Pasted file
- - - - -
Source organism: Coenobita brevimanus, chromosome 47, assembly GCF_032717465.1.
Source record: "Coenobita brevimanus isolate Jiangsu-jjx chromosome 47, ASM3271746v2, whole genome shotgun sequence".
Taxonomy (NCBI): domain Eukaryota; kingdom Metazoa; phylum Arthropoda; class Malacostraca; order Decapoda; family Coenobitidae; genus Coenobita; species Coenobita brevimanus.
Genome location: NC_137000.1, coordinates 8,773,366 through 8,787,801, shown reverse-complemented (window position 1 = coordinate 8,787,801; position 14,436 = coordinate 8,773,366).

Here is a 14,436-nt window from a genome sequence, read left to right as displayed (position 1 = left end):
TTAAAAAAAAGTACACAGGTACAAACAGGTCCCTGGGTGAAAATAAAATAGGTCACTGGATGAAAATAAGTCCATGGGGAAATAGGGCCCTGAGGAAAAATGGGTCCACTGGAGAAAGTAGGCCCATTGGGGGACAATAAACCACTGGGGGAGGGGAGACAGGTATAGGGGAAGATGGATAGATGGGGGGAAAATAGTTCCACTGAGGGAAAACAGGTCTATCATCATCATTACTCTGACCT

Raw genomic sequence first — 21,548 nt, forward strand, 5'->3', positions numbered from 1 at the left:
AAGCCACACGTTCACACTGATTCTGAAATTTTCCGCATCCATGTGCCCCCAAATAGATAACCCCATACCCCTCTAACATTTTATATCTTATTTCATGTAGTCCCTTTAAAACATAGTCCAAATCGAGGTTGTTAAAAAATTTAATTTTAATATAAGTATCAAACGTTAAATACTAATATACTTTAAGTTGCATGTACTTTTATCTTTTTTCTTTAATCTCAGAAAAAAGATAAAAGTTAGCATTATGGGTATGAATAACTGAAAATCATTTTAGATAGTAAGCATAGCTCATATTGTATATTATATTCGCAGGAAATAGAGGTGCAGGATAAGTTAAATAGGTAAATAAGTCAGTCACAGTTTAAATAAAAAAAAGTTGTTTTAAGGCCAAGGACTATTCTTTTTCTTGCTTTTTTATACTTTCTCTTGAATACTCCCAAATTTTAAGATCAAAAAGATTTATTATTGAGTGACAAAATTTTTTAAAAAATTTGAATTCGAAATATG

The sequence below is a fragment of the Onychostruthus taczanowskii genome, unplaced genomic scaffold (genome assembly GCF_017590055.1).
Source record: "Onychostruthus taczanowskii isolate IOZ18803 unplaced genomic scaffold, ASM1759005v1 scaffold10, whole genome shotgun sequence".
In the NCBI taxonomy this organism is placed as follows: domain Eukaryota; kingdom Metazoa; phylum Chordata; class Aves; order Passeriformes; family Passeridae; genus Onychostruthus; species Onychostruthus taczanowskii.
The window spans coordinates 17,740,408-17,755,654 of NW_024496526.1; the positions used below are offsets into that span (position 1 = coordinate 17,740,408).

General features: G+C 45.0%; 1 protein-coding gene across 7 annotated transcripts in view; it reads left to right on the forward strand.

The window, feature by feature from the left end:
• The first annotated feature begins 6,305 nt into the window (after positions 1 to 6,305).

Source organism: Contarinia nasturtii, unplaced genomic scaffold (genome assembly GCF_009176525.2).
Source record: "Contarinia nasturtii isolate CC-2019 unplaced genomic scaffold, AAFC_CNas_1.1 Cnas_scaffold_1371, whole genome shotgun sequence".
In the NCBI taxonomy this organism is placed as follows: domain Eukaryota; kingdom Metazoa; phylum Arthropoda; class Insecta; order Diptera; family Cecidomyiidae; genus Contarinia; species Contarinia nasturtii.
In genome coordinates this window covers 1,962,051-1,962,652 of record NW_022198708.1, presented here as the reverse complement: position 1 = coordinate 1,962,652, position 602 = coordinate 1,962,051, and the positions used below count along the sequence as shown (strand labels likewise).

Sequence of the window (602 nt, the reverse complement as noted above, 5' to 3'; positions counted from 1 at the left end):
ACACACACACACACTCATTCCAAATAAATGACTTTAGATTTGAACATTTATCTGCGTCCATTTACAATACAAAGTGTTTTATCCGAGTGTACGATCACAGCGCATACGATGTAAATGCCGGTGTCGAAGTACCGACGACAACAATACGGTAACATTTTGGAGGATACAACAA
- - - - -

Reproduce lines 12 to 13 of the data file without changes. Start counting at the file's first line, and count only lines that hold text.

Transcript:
The window spans coordinates 17,740,408-17,755,654 of NW_024496526.1; the positions used below are offsets into that span (position 1 = coordinate 17,740,408).

General features: G+C 45.0%; 1 protein-coding gene across 7 annotated transcripts in view; it reads left to right on the forward strand.